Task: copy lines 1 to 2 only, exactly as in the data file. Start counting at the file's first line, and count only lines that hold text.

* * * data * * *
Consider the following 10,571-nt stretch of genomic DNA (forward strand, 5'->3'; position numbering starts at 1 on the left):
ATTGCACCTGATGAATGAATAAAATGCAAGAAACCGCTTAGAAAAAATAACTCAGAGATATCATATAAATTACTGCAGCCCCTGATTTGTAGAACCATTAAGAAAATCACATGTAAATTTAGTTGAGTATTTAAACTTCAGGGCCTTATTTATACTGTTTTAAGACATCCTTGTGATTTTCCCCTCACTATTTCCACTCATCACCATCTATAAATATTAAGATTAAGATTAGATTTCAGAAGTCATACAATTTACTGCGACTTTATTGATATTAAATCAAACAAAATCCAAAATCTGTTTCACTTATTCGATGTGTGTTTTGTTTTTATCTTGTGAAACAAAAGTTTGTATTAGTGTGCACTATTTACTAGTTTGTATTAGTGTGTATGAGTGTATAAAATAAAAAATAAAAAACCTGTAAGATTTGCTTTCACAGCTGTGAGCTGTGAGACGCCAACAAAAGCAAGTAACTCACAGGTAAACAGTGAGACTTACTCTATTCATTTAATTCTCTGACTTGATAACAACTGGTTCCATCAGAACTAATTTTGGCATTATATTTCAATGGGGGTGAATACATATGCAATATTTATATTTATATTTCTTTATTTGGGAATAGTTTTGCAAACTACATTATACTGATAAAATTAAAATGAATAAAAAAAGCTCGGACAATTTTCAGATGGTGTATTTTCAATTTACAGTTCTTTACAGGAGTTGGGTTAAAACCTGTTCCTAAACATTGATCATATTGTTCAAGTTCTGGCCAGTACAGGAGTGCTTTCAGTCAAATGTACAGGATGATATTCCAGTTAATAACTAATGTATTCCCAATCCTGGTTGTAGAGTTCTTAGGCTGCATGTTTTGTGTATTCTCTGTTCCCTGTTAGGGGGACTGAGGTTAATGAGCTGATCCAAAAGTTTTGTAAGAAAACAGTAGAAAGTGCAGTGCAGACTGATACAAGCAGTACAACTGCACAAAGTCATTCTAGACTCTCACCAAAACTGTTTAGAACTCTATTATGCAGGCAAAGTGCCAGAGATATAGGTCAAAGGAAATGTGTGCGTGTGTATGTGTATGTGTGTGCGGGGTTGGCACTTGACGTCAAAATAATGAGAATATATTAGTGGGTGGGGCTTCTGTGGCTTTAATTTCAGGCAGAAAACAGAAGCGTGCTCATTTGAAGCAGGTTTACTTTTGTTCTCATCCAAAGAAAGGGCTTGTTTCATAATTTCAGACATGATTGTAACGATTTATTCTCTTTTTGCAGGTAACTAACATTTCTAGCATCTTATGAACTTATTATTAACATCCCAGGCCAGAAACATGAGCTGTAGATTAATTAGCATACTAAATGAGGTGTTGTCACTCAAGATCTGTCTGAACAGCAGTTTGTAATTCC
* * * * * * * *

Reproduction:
Consider the following 10,571-nt stretch of genomic DNA (forward strand, 5'->3'; position numbering starts at 1 on the left):
ATTGCACCTGATGAATGAATAAAATGCAAGAAACCGCTTAGAAAAAATAACTCAGAGATATCATATAAATTACTGCAGCCCCTGATTTGTAGAACCATTAAGAAAATCACATGTAAATTTAGTTGAGTATTTAAACTTCAGGGCCTTATTTATACTGTTTTAAGACATCCTTGTGATTTTCCCCTCACTATTTCCACTCATCACCATCTATAAATATTAAGATTAAGATTAGATTTCAGAAGTCATACAATTTACTGCGACTTTATTGATATTAAATCAAACAAAATCCAAAATCTGTTTCACTTATTCGATGTGTGTTTTGTTTTTATCTTGTGAAACAAAAGTTTGTATTAGTGTGCACTATTTACTAGTTTGTATTAGTGTGTATGAGTGTATAAAATAAAAAATAAAAAACCTGTAAGATTTGCTTTCACAGCTGTGAGCTGTGAGACGCCAACAAAAGCAAGTAACTCACAGGTAAACAGTGAGACTTACTCTATTCATTTAATTCTCTGACTTGATAACAACTGGTTCCATCAGAACTAATTTTGGCATTATATTTCAATGGGGGTGAATACATATGCAATATTTATATTTATATTTCTTTATTTGGGAATAGTTTTGCAAACTACATTATACTGATAAAATTAAAATGAATAAAAAAAGCTCGGACAATTTTCAGATGGTGTATTTTCAATTTACAGTTCTTTACAGGAGTTGGGTTAAAACCTGTTCCTAAACATTGATCATATTGTTCAAGTTCTGGCCAGTACAGGAGTGCTTTCAGTCAAATGTACAGGATGATATTCCAGTTAATAACTAATGTATTCCCAATCCTGGTTGTAGAGTTCTTAGGCTGCATGTTTTGTGTATTCTCTGTTCCCTGTTAGGGGGACTGAGGTTAATGAGCTGATCCAAAAGTTTTGTAAGAAAACAGTAGAAAGTGCAGTGCAGACTGATACAAGCAGTACAACTGCACAAAGTCATTCTAGACTCTCACCAAAACTGTTTAGAACTCTATTATGCAGGCAAAGTGCCAGAGATATAGGTCAAAGGAAATGTGTGCGTGTGTATGTGTATGTGTGTGCGGGGTTGGCACTTGACGTCAAAATAATGAGAATATATTAGTGGGTGGGGCTTCTGTGGCTTTAATTTCAGGCAGAAAACAGAAGCGTGCTCATTTGAAGCAGGTTTACTTTTGTTCTCATCCAAAGAAAGGGCTTGTTTCATAATTTCAGACATGATTGTAACGATTTATTCTCTTTTTGCAGGTAACTAACATTTCTAGCATCTTATGAACTTATTATTAACATCCCAGGCCAGAAACATGAGCTGTAGATTAATTAGCATACTAAATGAGGTGTTGTCACTCAAGATCTGTCTGAACAGCAGTTTGTAATTCC